TOBY (TOtal Body hYpothermia): a Study of Treatment for Perinatal Asphyxia
Hypothesis: Prolonged whole body cooling in term infants with perinatal asphyxial encephalopathy reduces death and severe neurodevelopmental disability.
This study aims to determine whether whole body cooling to 33-34°C is a safe treatment that improves survival, without severe neurological or neurodevelopmental impairments at 18 months, of term infants suffering perinatal asphyxial encephalopathy.
Procedure: Whole body mild induced hypothermia
|Study Design:||Allocation: Randomized
Intervention Model: Parallel Assignment
Masking: Open Label
Primary Purpose: Treatment
|Official Title:||Whole Body Hypothermia for the Treatment of Perinatal Asphyxial Encephalopathy|
- Combined Incidence of Mortality and Severe Neurodevelopmental Disability in Survivors [ Time Frame: 18 months ]Severe neurodevelopmental disability was defined as a score of less than 70 on the Mental Developmental Index of the Bayley Scales of Infant Development II (BSID-II) (on which the standardization mean [± standard deviation (SD)] is 100±15 and higher scores indicate better performance), a score of 3 to 5 on the Gross Motor Function Classification System (GMFCS) (on which scores can range from 1 to 5, with higher scores indicating greater impairment), or bilateral cortical visual impairment with no useful vision.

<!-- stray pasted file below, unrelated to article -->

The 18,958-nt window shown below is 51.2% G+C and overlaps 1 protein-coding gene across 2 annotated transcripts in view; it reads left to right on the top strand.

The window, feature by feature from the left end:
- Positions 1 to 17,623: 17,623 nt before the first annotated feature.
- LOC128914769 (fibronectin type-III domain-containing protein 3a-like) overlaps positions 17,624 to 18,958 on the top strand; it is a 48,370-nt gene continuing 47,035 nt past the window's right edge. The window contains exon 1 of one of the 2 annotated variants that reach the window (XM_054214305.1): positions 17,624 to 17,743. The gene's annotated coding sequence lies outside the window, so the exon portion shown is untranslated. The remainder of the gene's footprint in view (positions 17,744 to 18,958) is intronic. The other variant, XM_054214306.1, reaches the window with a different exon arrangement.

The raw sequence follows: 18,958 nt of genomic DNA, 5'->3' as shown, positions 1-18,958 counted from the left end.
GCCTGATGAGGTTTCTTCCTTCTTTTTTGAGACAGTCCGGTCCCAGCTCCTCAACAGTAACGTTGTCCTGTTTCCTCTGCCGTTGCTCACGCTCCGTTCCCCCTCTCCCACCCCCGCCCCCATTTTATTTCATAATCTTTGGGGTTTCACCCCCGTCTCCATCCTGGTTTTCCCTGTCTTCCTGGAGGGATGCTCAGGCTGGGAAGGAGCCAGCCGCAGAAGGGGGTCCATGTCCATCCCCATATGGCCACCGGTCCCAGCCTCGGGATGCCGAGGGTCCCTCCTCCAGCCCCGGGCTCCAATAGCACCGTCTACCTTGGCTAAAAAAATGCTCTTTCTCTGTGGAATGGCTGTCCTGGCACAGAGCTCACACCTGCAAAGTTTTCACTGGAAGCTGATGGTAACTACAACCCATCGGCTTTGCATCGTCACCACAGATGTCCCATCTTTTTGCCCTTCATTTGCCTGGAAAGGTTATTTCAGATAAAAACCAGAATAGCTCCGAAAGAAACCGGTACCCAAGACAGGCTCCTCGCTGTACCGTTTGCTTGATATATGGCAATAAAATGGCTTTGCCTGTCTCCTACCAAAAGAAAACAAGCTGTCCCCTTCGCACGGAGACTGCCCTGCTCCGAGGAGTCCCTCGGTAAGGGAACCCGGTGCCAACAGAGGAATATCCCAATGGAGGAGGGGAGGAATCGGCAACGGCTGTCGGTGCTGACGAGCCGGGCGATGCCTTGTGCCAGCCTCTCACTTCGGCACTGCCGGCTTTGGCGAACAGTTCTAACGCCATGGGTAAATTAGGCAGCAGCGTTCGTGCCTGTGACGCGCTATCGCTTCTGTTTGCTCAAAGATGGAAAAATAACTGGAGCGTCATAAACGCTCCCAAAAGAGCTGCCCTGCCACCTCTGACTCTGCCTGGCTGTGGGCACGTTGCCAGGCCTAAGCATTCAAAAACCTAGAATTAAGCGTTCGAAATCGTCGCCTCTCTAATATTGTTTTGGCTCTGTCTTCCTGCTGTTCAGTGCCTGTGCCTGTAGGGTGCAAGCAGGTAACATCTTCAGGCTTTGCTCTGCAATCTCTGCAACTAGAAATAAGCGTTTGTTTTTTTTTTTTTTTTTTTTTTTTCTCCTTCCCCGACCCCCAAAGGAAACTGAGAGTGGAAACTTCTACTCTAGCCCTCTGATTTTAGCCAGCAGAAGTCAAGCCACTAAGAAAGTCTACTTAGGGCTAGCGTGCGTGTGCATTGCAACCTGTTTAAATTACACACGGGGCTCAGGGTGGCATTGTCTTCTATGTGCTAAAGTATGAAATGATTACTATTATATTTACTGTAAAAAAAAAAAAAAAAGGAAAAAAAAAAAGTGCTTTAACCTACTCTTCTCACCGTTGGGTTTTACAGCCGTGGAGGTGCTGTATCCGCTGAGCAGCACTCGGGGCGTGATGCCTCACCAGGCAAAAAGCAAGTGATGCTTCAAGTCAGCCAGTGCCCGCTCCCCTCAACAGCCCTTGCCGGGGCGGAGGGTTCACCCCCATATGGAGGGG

- Intracranial Haemorrhage [ Time Frame: Duration of hospital stay, on average 22 days ]Intracranial hemorrhage was identified on magnetic resonance imaging (MRI).
- Persistent Hypotension [ Time Frame: Duration of hospital stay, on average 22 days ]Hypotension was defined as a mean blood pressure of 40 mm Hg or less and was persistent if causes of hypotension had been sought and appropriate treatment provided, without success.
- Pulmonary Haemorrhage [ Time Frame: Duration of hospital stay, on average 22 days ]
- Pulmonary Hypertension [ Time Frame: Duration of hospital stay, on average 22 days ]
- Prolonged Blood Coagulation Time [ Time Frame: Duration of hospital stay, on average 22 days ]
- Culture Proven Sepsis [ Time Frame: Duration of hospital stay, on average 22 days ]
- Necrotising Enterocolitis [ Time Frame: Duration of hospital stay, on average 22 days ]
- Cardiac Arrhythmia [ Time Frame: Duration of hospital stay, on average 22 days ]Arrhythmia identified on electrocardiogram (ECG), e.g. sinus bradycardia <80 beats per minute, ventricular arrhythmia.
- Thrombocytopenia [ Time Frame: Duration of hospital stay, on average 22 days ]
- Major Venous Thrombosis [ Time Frame: Duration of hospital stay, on average 22 days ]
- Renal Failure Treated With Dialysis [ Time Frame: Duration of hospital stay, on average 22 days ]
- Pneumonia [ Time Frame: Before discharge from hospital ]
- Pulmonary Airleak [ Time Frame: Duration of hospital stay, on average 22 days ]
- Duration of Hospitalisation [ Time Frame: Duration of hospital stay, on average 22 days ]Total duration of hospital care
- Mortality [ Time Frame: 18 months ]